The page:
Shaikley is committed to growing Wise Systems and continuing to innovate there, but her plans for the more distant future, as usual, could be anyone’s guess.

“Anything that could keep me on my toes and creative and excited will work,” she said. “Who knows what that will be, considering the lack of connectivity between all the previous things I’ve done until this point. If you have a crystal ball, let me know.”

Rapid Fire Questions

What do you like to do in your free time?

This answer changes literally every year, and I think it has to do with some sort of painstaking curiosity I have. Some years it’s painting, other years writing. One year I co-produced a viral music video. This year is figuring out how to raise a newborn daughter. It’s literally spending every spare second with her – I could just stare at her for really incredible amounts of time.

How do you typically handle stress?

I truly believe there's nothing that an organized calendar, a little bit of fearlessness, and some strategy can't solve.

How many cups of coffee do you drink in a day?

One latte, period. Very unexciting. I'm very system oriented, so I find what works and stick with it. Just one latte before noon.

What’s one of your favorite spots in the Boston area?

I’m a coffee snob, and I really love local Cambridge coffee shops coupled with loud music and designing. I like Loyal Nine, or Curio Coffee. I’ll just sit there and unwind in these cafes in any given after-hours moment.

What would you consider one of your greatest accomplishment?

It’s the team that we built at Wise. It blows my mind every day. I work with people who know a lot more than I do about a lot of things, and on top of their experience and intelligence, they're just awesome. The culture is this really unique and incredible mix of fun and curious and hard-working. Everybody speaks growth, yet it's a really friendly and gossip-free environment. It's really remarkable, and I would say it’s always a proud moment when I take a step back and look at everybody who's assembled and been a part of this.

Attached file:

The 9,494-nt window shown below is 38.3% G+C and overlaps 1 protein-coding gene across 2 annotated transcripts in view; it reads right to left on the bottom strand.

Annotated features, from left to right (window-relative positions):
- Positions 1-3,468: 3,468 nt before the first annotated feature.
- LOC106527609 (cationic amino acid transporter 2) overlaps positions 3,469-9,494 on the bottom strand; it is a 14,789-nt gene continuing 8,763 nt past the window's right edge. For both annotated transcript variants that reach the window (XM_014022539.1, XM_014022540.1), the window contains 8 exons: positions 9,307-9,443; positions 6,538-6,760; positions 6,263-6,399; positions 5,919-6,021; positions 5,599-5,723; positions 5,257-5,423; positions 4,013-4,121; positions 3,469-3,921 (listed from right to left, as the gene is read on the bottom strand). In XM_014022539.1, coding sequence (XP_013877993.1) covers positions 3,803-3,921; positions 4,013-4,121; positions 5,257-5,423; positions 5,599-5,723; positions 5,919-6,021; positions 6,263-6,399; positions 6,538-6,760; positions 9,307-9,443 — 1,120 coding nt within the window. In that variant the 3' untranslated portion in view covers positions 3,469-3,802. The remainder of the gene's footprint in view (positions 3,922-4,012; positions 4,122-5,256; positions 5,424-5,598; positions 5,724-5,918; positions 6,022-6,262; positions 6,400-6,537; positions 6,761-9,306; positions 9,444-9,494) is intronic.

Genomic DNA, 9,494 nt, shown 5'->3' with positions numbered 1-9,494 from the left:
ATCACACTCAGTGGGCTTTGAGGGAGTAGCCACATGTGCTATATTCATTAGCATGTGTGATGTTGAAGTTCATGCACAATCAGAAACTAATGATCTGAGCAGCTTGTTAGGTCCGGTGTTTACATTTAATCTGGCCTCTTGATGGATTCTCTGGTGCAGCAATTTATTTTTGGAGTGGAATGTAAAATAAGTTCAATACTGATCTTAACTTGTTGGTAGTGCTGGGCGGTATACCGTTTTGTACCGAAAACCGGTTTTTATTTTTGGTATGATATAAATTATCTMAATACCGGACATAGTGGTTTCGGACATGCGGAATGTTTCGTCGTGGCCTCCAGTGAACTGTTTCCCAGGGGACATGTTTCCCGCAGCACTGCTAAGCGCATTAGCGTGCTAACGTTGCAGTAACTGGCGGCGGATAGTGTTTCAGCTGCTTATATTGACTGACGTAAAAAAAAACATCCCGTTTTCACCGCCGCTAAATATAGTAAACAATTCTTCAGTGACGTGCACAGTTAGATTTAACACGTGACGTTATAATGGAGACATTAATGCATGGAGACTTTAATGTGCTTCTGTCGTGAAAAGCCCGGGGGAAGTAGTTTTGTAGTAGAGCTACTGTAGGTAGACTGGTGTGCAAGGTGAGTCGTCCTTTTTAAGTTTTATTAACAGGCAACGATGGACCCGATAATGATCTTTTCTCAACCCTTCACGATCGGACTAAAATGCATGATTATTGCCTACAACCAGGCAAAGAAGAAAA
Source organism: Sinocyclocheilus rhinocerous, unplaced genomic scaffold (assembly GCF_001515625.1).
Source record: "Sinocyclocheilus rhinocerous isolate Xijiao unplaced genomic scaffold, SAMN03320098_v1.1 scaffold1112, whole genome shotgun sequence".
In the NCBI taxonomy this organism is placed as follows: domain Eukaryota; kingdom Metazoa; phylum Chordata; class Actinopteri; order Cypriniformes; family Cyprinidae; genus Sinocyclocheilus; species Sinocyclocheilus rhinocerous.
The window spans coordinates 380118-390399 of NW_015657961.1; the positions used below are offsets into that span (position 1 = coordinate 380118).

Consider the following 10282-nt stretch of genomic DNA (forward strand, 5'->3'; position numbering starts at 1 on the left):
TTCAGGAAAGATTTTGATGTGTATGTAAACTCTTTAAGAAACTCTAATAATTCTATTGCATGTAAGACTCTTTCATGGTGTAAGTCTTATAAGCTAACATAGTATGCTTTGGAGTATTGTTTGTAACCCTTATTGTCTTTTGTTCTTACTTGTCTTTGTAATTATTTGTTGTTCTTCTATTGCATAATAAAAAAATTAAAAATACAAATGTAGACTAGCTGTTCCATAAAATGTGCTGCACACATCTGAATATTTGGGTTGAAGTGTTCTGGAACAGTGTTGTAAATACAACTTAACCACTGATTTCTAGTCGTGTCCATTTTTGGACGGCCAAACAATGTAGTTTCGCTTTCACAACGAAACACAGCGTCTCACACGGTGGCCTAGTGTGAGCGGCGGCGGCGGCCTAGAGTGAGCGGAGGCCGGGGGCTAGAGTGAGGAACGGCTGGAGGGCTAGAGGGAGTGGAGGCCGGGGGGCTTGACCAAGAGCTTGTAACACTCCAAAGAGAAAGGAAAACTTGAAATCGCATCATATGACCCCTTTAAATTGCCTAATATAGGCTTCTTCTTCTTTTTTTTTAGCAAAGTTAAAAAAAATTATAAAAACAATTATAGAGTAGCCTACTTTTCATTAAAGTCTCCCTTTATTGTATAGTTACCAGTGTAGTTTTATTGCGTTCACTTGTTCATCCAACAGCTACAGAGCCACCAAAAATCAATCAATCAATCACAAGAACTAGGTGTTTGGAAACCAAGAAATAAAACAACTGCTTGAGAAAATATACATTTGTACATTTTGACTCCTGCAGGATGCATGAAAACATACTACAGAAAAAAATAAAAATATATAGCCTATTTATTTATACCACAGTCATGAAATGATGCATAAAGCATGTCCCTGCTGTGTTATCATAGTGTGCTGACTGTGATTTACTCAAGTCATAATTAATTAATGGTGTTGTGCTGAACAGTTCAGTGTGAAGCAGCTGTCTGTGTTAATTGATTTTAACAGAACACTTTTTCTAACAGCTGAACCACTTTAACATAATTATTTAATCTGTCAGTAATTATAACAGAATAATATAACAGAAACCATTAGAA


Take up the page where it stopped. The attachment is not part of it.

Is this where you saw yourself 10 years ago?

No! Ten years ago, I was in architecture school interning at a firm in Hamburg, Germany but still drinking lattes! That's the only thing that's remained. I guess I knew I'd be doing something creative, and building a company has been the most creative thing I've done to date, but I would say it was a hard left turn.

What is your advice for recent college graduates?

I would say definitely overreach. When I was in architecture school, had I not overreached with no background whatsoever in the technology space outside of a short internship at NASA I wouldn’t have assumed that I was capable enough to build and design product interfaces using the same software I design buildings out of. When I was in architecture school, had I not overreached, I would have never aimed to get an internship at NASA – again, as somebody who had no experience in that space. I think that overreaching has gotten me particularly far, and really, if you don't ask, you'll never get it. So, I would say especially when you're young in your career, just overreach and do the unimaginable. You'd really be surprised by what people believe you can do as well.

Samantha Costanzo Carleton is a Contributor to VentureFizz. You can follow her on Twitter @smcstnz.

Images courtesy of Layla Shaikley and Wise Systems